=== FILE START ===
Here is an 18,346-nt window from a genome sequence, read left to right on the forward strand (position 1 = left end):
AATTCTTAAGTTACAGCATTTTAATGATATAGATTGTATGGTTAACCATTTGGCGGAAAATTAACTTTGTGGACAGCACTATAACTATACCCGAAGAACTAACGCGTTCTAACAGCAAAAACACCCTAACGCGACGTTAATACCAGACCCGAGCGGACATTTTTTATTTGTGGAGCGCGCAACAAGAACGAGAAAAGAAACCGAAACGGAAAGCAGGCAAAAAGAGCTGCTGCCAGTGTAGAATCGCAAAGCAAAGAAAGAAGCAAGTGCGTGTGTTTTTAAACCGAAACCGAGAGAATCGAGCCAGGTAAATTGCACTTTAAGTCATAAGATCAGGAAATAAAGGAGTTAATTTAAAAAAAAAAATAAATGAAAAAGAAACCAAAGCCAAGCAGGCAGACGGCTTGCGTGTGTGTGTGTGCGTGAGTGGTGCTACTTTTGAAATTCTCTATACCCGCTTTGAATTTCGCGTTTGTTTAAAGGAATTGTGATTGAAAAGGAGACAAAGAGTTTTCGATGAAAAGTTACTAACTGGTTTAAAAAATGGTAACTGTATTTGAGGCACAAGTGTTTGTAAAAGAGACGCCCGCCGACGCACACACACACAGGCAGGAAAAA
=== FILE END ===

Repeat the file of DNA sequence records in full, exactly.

Here is an 18,346-nt window from a genome sequence, read left to right on the forward strand (position 1 = left end):
AATTCTTAAGTTACAGCATTTTAATGATATAGATTGTATGGTTAACCATTTGGCGGAAAATTAACTTTGTGGACAGCACTATAACTATACCCGAAGAACTAACGCGTTCTAACAGCAAAAACACCCTAACGCGACGTTAATACCAGACCCGAGCGGACATTTTTTATTTGTGGAGCGCGCAACAAGAACGAGAAAAGAAACCGAAACGGAAAGCAGGCAAAAAGAGCTGCTGCCAGTGTAGAATCGCAAAGCAAAGAAAGAAGCAAGTGCGTGTGTTTTTAAACCGAAACCGAGAGAATCGAGCCAGGTAAATTGCACTTTAAGTCATAAGATCAGGAAATAAAGGAGTTAATTTAAAAAAAAAAATAAATGAAAAAGAAACCAAAGCCAAGCAGGCAGACGGCTTGCGTGTGTGTGTGTGCGTGAGTGGTGCTACTTTTGAAATTCTCTATACCCGCTTTGAATTTCGCGTTTGTTTAAAGGAATTGTGATTGAAAAGGAGACAAAGAGTTTTCGATGAAAAGTTACTAACTGGTTTAAAAAATGGTAACTGTATTTGAGGCACAAGTGTTTGTAAAAGAGACGCCCGCCGACGCACACACACACAGGCAGGAAAAA